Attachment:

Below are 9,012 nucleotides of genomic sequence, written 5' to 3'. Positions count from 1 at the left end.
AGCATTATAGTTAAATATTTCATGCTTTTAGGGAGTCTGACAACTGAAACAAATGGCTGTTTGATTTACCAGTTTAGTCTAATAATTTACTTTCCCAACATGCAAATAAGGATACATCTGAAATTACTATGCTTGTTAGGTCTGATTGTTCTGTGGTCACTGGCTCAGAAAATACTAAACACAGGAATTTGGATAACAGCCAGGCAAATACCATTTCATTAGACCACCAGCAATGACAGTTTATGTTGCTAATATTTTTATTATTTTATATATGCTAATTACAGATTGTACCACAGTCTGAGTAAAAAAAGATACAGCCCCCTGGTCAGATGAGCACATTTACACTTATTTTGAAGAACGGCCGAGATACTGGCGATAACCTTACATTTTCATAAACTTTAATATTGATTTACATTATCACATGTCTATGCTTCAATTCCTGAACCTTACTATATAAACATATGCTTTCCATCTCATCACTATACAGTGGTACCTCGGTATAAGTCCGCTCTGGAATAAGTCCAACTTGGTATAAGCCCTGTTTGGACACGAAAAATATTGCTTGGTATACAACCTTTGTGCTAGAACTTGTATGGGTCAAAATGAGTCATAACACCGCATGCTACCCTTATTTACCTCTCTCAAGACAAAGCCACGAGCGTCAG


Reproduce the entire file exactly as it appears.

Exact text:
Below are 9,012 nucleotides of genomic sequence, written 5' to 3'. Positions count from 1 at the left end.
AGCATTATAGTTAAATATTTCATGCTTTTAGGGAGTCTGACAACTGAAACAAATGGCTGTTTGATTTACCAGTTTAGTCTAATAATTTACTTTCCCAACATGCAAATAAGGATACATCTGAAATTACTATGCTTGTTAGGTCTGATTGTTCTGTGGTCACTGGCTCAGAAAATACTAAACACAGGAATTTGGATAACAGCCAGGCAAATACCATTTCATTAGACCACCAGCAATGACAGTTTATGTTGCTAATATTTTTATTATTTTATATATGCTAATTACAGATTGTACCACAGTCTGAGTAAAAAAAGATACAGCCCCCTGGTCAGATGAGCACATTTACACTTATTTTGAAGAACGGCCGAGATACTGGCGATAACCTTACATTTTCATAAACTTTAATATTGATTTACATTATCACATGTCTATGCTTCAATTCCTGAACCTTACTATATAAACATATGCTTTCCATCTCATCACTATACAGTGGTACCTCGGTATAAGTCCGCTCTGGAATAAGTCCAACTTGGTATAAGCCCTGTTTGGACACGAAAAATATTGCTTGGTATACAACCTTTGTGCTAGAACTTGTATGGGTCAAAATGAGTCATAACACCGCATGCTACCCTTATTTACCTCTCTCAAGACAAAGCCACGAGCGTCAG